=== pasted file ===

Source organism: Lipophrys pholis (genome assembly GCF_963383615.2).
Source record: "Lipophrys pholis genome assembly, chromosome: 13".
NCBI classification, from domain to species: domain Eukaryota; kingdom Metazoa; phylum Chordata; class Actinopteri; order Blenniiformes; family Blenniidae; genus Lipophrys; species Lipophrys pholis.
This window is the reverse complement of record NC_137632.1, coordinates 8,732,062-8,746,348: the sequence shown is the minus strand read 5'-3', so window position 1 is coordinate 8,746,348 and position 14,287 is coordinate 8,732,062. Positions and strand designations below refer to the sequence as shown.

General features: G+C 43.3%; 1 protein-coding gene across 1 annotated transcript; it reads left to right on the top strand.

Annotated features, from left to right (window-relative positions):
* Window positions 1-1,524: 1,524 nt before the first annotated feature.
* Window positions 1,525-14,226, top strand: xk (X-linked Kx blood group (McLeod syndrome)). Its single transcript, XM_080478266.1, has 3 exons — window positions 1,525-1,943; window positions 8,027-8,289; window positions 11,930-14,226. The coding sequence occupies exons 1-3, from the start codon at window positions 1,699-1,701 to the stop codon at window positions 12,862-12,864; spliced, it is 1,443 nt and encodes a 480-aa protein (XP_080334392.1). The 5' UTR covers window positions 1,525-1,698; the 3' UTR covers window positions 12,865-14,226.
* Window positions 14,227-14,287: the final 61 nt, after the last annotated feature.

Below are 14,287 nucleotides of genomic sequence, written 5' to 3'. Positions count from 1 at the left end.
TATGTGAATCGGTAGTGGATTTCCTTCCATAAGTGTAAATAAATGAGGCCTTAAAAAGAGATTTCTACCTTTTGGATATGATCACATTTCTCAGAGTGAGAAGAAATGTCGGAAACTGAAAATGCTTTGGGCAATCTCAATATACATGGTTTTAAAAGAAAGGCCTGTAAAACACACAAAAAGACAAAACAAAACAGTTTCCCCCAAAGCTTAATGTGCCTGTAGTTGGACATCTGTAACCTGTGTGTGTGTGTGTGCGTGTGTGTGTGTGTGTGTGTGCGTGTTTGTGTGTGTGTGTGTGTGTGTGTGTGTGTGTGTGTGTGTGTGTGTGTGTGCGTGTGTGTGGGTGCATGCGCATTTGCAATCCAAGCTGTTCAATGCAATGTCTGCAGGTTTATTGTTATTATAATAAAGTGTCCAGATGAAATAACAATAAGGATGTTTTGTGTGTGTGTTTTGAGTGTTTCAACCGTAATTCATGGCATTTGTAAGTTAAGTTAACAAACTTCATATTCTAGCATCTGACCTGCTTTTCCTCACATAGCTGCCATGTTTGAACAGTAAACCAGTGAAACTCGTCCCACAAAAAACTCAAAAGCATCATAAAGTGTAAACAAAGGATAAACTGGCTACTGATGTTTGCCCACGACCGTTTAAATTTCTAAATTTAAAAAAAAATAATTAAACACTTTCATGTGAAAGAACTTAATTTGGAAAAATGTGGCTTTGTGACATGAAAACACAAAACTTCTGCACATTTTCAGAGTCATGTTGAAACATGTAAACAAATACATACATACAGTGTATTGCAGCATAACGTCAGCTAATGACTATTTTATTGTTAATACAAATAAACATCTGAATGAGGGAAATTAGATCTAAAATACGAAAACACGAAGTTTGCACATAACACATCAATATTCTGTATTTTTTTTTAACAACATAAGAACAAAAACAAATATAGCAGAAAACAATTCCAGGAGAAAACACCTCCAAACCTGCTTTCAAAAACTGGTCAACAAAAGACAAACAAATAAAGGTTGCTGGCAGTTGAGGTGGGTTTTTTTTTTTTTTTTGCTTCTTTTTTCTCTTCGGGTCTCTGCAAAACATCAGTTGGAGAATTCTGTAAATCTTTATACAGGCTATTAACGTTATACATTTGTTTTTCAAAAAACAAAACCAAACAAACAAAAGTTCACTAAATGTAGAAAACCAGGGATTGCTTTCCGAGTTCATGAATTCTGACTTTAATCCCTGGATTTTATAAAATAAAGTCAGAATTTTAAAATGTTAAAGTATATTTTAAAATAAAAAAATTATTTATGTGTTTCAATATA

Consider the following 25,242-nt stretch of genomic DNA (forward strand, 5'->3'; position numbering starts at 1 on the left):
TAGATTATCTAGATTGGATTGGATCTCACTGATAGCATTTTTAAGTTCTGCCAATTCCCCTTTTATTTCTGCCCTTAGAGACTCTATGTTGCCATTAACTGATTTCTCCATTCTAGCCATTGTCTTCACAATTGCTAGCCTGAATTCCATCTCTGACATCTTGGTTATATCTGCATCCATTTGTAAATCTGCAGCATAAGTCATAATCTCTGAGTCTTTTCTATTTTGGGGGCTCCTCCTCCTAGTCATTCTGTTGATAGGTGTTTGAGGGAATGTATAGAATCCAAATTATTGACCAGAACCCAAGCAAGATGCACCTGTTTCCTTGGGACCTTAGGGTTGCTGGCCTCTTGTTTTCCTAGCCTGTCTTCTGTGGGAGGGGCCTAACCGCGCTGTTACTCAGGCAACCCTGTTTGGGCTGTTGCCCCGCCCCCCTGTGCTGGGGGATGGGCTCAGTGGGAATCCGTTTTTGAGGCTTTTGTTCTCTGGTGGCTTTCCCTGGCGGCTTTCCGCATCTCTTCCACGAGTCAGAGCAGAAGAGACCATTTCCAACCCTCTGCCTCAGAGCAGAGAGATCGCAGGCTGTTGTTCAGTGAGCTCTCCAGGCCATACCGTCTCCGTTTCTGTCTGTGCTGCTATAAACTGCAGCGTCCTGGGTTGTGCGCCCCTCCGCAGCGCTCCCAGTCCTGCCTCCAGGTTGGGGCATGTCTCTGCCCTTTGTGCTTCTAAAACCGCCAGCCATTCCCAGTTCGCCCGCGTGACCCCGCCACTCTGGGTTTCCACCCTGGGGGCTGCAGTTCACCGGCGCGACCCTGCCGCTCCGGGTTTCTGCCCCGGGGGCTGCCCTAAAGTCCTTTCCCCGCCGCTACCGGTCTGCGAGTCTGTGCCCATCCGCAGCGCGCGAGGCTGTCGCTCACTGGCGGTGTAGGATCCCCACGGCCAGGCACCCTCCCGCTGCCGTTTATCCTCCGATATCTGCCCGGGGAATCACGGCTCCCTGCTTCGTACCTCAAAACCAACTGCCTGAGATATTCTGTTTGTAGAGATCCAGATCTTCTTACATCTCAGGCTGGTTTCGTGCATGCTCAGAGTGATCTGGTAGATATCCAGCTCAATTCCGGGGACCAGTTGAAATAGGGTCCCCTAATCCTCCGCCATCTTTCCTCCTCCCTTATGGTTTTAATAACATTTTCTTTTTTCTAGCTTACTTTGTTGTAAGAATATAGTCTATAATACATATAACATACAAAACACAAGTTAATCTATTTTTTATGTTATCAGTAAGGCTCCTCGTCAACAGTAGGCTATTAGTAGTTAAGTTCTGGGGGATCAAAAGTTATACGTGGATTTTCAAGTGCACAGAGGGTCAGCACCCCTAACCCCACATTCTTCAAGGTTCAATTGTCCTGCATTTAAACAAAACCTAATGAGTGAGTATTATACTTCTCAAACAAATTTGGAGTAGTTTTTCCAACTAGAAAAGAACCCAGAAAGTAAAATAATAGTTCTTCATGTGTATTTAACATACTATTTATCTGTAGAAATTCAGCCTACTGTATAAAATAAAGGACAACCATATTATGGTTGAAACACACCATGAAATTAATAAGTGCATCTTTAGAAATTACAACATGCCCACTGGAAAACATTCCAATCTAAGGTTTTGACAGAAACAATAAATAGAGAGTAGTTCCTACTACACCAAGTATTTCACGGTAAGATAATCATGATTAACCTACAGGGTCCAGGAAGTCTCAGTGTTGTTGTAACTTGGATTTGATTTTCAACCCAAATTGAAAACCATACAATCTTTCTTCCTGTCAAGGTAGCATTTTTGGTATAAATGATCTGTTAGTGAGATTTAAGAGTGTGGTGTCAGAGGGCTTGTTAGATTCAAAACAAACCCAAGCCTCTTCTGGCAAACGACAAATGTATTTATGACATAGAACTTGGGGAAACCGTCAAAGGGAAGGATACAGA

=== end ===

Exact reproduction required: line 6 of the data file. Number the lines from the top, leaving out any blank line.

Annotated features, from left to right (window-relative positions):